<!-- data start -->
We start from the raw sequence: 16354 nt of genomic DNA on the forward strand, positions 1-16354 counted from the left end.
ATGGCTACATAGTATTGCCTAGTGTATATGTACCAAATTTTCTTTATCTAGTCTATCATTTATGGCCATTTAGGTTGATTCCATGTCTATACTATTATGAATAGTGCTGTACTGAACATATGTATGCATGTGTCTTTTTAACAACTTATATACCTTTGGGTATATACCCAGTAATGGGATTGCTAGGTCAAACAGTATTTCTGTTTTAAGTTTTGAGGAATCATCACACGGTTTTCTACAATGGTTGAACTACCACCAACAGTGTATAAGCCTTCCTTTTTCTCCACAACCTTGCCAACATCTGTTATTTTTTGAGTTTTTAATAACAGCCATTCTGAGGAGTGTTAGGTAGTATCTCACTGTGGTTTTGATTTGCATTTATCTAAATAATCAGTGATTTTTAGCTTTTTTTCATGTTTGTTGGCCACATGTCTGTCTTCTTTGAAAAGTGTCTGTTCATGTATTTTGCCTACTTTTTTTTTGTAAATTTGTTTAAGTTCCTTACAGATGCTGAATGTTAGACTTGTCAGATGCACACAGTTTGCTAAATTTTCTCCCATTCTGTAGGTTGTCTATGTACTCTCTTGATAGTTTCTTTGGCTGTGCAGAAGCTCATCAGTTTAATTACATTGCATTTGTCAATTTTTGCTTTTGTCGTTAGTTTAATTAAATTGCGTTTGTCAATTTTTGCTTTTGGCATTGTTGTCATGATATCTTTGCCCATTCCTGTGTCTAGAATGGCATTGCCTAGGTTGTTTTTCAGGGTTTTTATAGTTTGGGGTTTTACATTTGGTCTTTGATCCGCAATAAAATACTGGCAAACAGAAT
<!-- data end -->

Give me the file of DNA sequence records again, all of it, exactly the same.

We start from the raw sequence: 16354 nt of genomic DNA on the forward strand, positions 1-16354 counted from the left end.
ATGGCTACATAGTATTGCCTAGTGTATATGTACCAAATTTTCTTTATCTAGTCTATCATTTATGGCCATTTAGGTTGATTCCATGTCTATACTATTATGAATAGTGCTGTACTGAACATATGTATGCATGTGTCTTTTTAACAACTTATATACCTTTGGGTATATACCCAGTAATGGGATTGCTAGGTCAAACAGTATTTCTGTTTTAAGTTTTGAGGAATCATCACACGGTTTTCTACAATGGTTGAACTACCACCAACAGTGTATAAGCCTTCCTTTTTCTCCACAACCTTGCCAACATCTGTTATTTTTTGAGTTTTTAATAACAGCCATTCTGAGGAGTGTTAGGTAGTATCTCACTGTGGTTTTGATTTGCATTTATCTAAATAATCAGTGATTTTTAGCTTTTTTTCATGTTTGTTGGCCACATGTCTGTCTTCTTTGAAAAGTGTCTGTTCATGTATTTTGCCTACTTTTTTTTTGTAAATTTGTTTAAGTTCCTTACAGATGCTGAATGTTAGACTTGTCAGATGCACACAGTTTGCTAAATTTTCTCCCATTCTGTAGGTTGTCTATGTACTCTCTTGATAGTTTCTTTGGCTGTGCAGAAGCTCATCAGTTTAATTACATTGCATTTGTCAATTTTTGCTTTTGTCGTTAGTTTAATTAAATTGCGTTTGTCAATTTTTGCTTTTGGCATTGTTGTCATGATATCTTTGCCCATTCCTGTGTCTAGAATGGCATTGCCTAGGTTGTTTTTCAGGGTTTTTATAGTTTGGGGTTTTACATTTGGTCTTTGATCCGCAATAAAATACTGGCAAACAGAAT